Well, I hope that helped, and as I mentioned there are several other parts of this case which merit discussion, stay tuned!

Stop Work Order Case; The Potential Benefits Of Not Producing Records. DFS v. ALL PHASE CONSTRUCTION AND DEVELOPMENT, LLC

This is a neat case about the benefits of not producing records and going to trial. All Phase Construction and Development, LLC (“All Phase,” hereafter) received a Stop Work Order and a Penalty Assessment totaling $34,141.15. The full docket can be accessed via https://www.doah.state.fl.us/ALJ/searchDOAH/docket.asp?T=11/29/2012%202:43:27%20PM.

According to the Recommended Order, the DFS investigator received an anonymous complaint alleging that All Phase did not carry any Workers’ Compensation Insurance Coverage “WC coverage”). The Investigator arrived at the office of All Phase and met a Receptionist. The Principal was not in the office. The investigator asked about the number of employees All Phase had and the nature of WC coverage, if any. The receptionist said there six total employees. The investigator was able to find, through his computer database, that All Phase had used a payroll company for one year, but that coverage had already expired. The investigator returned the following day and posted a Stop Work Order along with a Request For Production of Business Records. No records were ever produced by All Phase. The only records the investigator was able to find was the one year-long coverage with the payroll company.

After much legal rigmarole, this case finally entered the Division of Administrative Hearings and was heard in early September 2012. After the hearing, the Administrative Law Judge (“ALJ”) ruled that the Department could only sustain $18,263.29 worth of penalty. The Department did not prove that all the workers named by the secretary were employed by All Phase. The Department could not prove that the workers listed on the payroll company’s ledgers were employed by All Phase at times when the coverage lapsed. The ALJ could only sustain a penalty against the receptionist and the Principal.

The moral of the story: Sometimes you have to go to court to get the right answer. The Department is the enforcing authority, sometimes they believe your version, sometimes they don’t.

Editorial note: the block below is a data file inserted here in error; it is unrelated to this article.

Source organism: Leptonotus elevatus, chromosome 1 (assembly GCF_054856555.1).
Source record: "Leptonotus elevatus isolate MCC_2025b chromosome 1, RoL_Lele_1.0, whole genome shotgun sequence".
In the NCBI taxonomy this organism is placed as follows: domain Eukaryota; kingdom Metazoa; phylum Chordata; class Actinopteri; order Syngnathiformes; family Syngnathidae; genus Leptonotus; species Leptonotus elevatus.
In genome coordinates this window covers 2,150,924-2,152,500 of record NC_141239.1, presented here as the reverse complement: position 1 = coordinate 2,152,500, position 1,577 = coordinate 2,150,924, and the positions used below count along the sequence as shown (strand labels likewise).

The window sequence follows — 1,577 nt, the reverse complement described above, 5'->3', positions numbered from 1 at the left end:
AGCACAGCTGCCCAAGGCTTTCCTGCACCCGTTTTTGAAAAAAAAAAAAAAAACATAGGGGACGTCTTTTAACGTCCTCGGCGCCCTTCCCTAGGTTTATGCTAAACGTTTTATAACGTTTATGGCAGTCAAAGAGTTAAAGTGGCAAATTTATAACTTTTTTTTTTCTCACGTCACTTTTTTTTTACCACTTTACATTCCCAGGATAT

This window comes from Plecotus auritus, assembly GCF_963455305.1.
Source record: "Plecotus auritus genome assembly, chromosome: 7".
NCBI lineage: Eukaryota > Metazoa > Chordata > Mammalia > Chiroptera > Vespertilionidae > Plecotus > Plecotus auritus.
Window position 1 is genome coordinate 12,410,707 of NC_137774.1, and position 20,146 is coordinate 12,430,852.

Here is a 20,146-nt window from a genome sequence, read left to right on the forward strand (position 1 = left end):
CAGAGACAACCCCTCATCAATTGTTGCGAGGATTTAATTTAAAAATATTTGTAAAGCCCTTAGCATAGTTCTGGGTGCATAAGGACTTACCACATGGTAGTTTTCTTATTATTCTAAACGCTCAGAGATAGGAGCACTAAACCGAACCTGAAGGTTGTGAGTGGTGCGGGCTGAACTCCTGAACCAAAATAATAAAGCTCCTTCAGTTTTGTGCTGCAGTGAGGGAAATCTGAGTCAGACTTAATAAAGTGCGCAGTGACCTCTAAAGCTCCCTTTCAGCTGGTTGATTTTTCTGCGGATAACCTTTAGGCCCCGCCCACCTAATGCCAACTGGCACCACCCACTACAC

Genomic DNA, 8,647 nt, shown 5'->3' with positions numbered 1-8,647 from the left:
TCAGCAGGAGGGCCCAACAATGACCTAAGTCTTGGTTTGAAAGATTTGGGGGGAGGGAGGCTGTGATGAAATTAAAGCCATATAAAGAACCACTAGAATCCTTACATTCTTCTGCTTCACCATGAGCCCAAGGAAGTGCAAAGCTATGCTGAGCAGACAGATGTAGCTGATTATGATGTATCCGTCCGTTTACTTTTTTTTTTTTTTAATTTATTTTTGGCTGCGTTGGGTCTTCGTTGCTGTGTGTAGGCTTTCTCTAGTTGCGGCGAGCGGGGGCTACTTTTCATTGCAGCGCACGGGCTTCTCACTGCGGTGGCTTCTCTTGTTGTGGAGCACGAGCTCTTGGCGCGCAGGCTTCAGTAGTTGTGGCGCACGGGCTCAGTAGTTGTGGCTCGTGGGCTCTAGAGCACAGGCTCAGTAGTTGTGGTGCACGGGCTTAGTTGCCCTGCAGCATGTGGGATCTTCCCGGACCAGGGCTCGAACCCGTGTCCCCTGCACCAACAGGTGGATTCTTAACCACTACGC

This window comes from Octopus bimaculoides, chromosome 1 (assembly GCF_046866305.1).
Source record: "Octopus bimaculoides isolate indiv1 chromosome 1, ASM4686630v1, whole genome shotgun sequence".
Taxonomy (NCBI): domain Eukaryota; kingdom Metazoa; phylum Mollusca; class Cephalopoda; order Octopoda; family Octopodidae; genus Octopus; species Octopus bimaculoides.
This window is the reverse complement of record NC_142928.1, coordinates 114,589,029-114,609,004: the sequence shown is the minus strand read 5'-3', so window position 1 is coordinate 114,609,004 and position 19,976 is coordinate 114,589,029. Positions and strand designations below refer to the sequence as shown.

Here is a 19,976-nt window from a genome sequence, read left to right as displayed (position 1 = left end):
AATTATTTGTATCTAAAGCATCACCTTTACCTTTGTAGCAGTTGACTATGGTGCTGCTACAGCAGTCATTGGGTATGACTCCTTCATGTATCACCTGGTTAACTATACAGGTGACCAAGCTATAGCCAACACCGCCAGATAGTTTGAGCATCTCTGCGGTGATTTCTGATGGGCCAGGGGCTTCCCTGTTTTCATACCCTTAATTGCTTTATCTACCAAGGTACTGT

However, the lack of records did benefit the company if one assumes a “worst case scenario” of having four other construction workers on the clock for two years (remember there was coverage for one year of the three year period). Again, I entitled this post the POTENTIAL benefits based on the fact that assuming the worst case scenario the company could have been liable for a lot more. The likelihood in Florida’s tepid construction climate that all four workers were putting in 40 hour weeks for three years straight is unlikely and their potential liability for penalty may have been lower than what the Judge ordered. The real moral of the story is that if you do have records let a professional look at them (me!) to determine what the true penalty really is. If the true penalty is higher than the imputed penalty, then the withholding of records may be a good strategy!

*Please note, that as I look at this blog post again, I mentioned the three years’ worth of records requirement in this post written in 2012. In 2015, the Division of Workers’ Compensation amended their rules and now only asks for two years’ worth of records. They also now offer a 25% reduction in penalty assessment if the records are timely produced. Two very different factors from when this was posted in 2012.

If you ever have any questions about how to handle your business records, please feel free to call the office at 850-583-5380, and we can help you out with handling your SWO and business records issues!

How to avoid a Stop Work Order!

It's relatively easy to be issued a Stop Work Order (SWO) but how do you avoid it?

1. Get your workers' compensation coverage in place! This is a no-brainer, but I meet so many 1st-time business owners who are unaware of their need to get it. Basically, if you are in the construction fields, you need to be covered by a workers' compensation exemption, have an employee leasing company cover your wages, and/or have a workers' compensation policy.

If you are in the non-construction fields, you can skate by without the coverage listed above if you have fewer than four employees.

2. If the Division of Workers' Compensation (DWC) investigator starts asking questions to you or your crew, simply don't answer! The DWC investigators are not cops. They cannot hold you against your will, force you to answer questions, or make you show them your insurance paperwork. This doesn't mean they can't ask other people, look at any permits pulled, or read the sticker on the side of your work truck advertising your business, and send you a legal demand later; but you are not required to help the person that wants to shut your business down.

3. Once you get a Stop Work Order, sometimes the SWO may have been levied by mistake. This is absolutely true. When I was a DWC prosecutor there were numerous times we had to tell the investigator to drop the SWO because it was based on either bad evidence or bad law. As an attorney, who defends companies that have received SWOs, I have been able to get quite a few companies' SWOs removed!

Once again, if you get a Stop Work Order, please feel free to give our office a call and see if we can help you.

How did they find your business to give you a Stop Work Order?

You may have a question of "how'd they find out that I did not have workers' compensation coverage?"
Well there are several ways that you got that Stop Work Order (SWO):